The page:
About one in five drivers who take out a title loan ultimately have their vehicle seized by the lender, federal regulators said Tuesday when issuing a report on the high-cost, short-term lending practice.
Title loans are similar to payday loans, but are secured by a car or truck, meaning the borrower risks losing her vehicle if she falls behind. More than four out of five borrowers fail to pay off the loan in the initial borrowing period, and two-thirds renew the loan at least seven times, according to the Consumer Financial Protection Bureau. A high percentage of those who renew repeatedly ultimately lose their cars and trucks, the CFPB warned.
Nationwide, the title loan industry is roughly the same size as the payday loan industry, amassing $3.9 billion in fees each year from consumers, according to the Center for Responsible Lending. However, in some states, the title business far exceeds the payday business. In Mississippi, for example, title loans brought lenders $297 million in fees, compared with $230 million for payday loans. In Alabama, title loans totaled $357 million, compared with $125 million. Both states are in the top six for short-term loan fee volume, along with Ohio, California, Illinois and Texas.
The median car title loan is about $700, and the average is $959 — larger than payday loans since it's based on the value of the collateral. The typical annual percentage rate is about 300%, the CFPB says. While the loans are advertised as one-time stopgaps for strapped consumers to pay bills, only 12% of borrowers manage to be "one-and-done – paying back their loan, fees and interest with a single payment without quickly reborrowing," the CFPB said.
"Our study delivers clear evidence of the dangers auto title loans pose for consumers," said CFPB Director Richard Cordray. "Instead of repaying their loan with a single payment when it is due, most borrowers wind up mired in debt for most of the year. The collateral damage can be especially severe for borrowers who have their car or truck seized, costing them ready access to their job or the doctor's office."
The report examined nearly 3.5 million title loans made to 400,000 borrowers from 2010 through 2013.
The CFPB is preparing new rules to govern the short-term lending industry and has issued numerous studies. Most recently, they reported online payday borrowers frequently end up losing access to checking accounts when they fail to make payments. The new short-term loan rules are expected to be released later this year.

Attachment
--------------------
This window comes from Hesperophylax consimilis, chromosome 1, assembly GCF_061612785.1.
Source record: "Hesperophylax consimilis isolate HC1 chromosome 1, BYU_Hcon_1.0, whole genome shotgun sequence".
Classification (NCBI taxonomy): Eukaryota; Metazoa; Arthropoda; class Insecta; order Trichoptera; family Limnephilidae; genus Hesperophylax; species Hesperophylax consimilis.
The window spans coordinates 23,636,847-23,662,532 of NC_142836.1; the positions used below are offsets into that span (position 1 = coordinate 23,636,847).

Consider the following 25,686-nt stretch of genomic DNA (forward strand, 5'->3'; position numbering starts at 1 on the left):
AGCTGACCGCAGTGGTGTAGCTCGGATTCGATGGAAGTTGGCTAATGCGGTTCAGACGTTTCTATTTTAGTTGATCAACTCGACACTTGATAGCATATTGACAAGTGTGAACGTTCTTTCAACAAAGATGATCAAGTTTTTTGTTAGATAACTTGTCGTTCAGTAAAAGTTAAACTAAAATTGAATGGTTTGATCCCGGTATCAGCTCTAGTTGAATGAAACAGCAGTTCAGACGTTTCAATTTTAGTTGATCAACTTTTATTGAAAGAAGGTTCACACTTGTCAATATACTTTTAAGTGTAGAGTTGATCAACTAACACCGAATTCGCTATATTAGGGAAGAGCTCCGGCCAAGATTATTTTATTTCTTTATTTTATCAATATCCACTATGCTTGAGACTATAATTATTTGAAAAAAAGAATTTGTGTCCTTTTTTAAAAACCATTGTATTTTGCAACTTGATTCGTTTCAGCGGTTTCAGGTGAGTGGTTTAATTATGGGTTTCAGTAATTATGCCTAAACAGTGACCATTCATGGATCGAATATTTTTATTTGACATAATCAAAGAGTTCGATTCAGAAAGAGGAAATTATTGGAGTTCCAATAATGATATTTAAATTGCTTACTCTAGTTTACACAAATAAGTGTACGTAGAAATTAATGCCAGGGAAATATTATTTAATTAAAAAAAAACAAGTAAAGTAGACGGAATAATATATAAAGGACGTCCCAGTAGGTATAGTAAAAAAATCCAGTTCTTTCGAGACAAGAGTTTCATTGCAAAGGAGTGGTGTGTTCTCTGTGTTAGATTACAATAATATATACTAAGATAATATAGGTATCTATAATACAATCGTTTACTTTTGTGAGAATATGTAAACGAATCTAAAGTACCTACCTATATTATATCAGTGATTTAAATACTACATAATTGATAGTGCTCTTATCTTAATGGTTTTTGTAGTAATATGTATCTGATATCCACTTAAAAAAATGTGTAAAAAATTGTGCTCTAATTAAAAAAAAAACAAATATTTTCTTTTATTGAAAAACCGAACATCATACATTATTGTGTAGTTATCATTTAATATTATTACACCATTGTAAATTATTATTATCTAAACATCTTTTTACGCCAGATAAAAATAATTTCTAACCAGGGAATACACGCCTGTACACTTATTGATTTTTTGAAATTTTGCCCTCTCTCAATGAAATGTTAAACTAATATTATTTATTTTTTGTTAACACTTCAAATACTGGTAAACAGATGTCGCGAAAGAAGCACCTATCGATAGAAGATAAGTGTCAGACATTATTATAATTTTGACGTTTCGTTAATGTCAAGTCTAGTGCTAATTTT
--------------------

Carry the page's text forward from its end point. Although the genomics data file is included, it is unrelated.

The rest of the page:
Here are more detailed findings from the CFPB:
One in five borrowers have their vehicle seized by the lender: Single-payment auto title loans have a high rate of default, and one in five borrowers have their car or truck seized or repossessed for failure to repay. This may occur if they cannot repay the loan either with a single payment or after taking out repeated loans. Worse still, it may compromise the consumer's ability to get to work or the doctor.
Four in five auto title loans are not repaid with a single payment: Auto title loans are marketed as single-payment loans, but most borrowers take out more loans to repay the initial debt. More than four in five auto title loans are renewed the day they're due because borrowers cannot afford to pay them off with a single payment. In only about 12% of cases do borrowers manage to be one-and-done, that is, to pay back their loan, fees and interest with a single payment and not quickly reborrow.
More than half of auto title loans become long-term debt burdens: In more than half of these instances, borrowers take out four or more consecutive loans. This repeated borrowing quickly adds fees and interest to the original debt. What starts as a short-term, emergency loan becomes a long-term debt load for a consumer who's already struggling
Borrowers stuck in debt for seven months or more supply two-thirds of title loan business: Single-payment title lenders rely on borrowers taking out repeated loans to generate high-fee income. In fact, more than two-thirds of the title loan business is comprised of consumers who reborrow six or more times. In contrast, loans paid in full with a single payment make up less than 20% of a lender's overall business.
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